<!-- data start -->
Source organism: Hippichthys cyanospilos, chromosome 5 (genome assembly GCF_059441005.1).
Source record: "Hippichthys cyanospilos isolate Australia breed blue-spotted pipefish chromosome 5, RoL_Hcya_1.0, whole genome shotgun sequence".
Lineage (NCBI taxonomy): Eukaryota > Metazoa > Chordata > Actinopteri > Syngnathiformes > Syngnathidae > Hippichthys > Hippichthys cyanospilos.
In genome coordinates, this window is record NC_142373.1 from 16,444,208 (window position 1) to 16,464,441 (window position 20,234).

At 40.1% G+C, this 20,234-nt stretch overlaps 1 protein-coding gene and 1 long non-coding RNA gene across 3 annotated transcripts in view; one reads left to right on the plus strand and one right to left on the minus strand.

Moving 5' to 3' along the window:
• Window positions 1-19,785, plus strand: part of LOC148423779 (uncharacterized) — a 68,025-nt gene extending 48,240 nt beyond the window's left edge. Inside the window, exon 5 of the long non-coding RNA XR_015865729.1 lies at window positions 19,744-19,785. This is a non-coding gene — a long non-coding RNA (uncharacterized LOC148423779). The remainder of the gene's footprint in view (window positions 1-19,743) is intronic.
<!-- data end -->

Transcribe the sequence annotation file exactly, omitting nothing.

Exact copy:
Source organism: Hippichthys cyanospilos, chromosome 5 (genome assembly GCF_059441005.1).
Source record: "Hippichthys cyanospilos isolate Australia breed blue-spotted pipefish chromosome 5, RoL_Hcya_1.0, whole genome shotgun sequence".
Lineage (NCBI taxonomy): Eukaryota > Metazoa > Chordata > Actinopteri > Syngnathiformes > Syngnathidae > Hippichthys > Hippichthys cyanospilos.
In genome coordinates, this window is record NC_142373.1 from 16,444,208 (window position 1) to 16,464,441 (window position 20,234).

At 40.1% G+C, this 20,234-nt stretch overlaps 1 protein-coding gene and 1 long non-coding RNA gene across 3 annotated transcripts in view; one reads left to right on the plus strand and one right to left on the minus strand.

Moving 5' to 3' along the window:
• Window positions 1-19,785, plus strand: part of LOC148423779 (uncharacterized) — a 68,025-nt gene extending 48,240 nt beyond the window's left edge. Inside the window, exon 5 of the long non-coding RNA XR_015865729.1 lies at window positions 19,744-19,785. This is a non-coding gene — a long non-coding RNA (uncharacterized LOC148423779). The remainder of the gene's footprint in view (window positions 1-19,743) is intronic.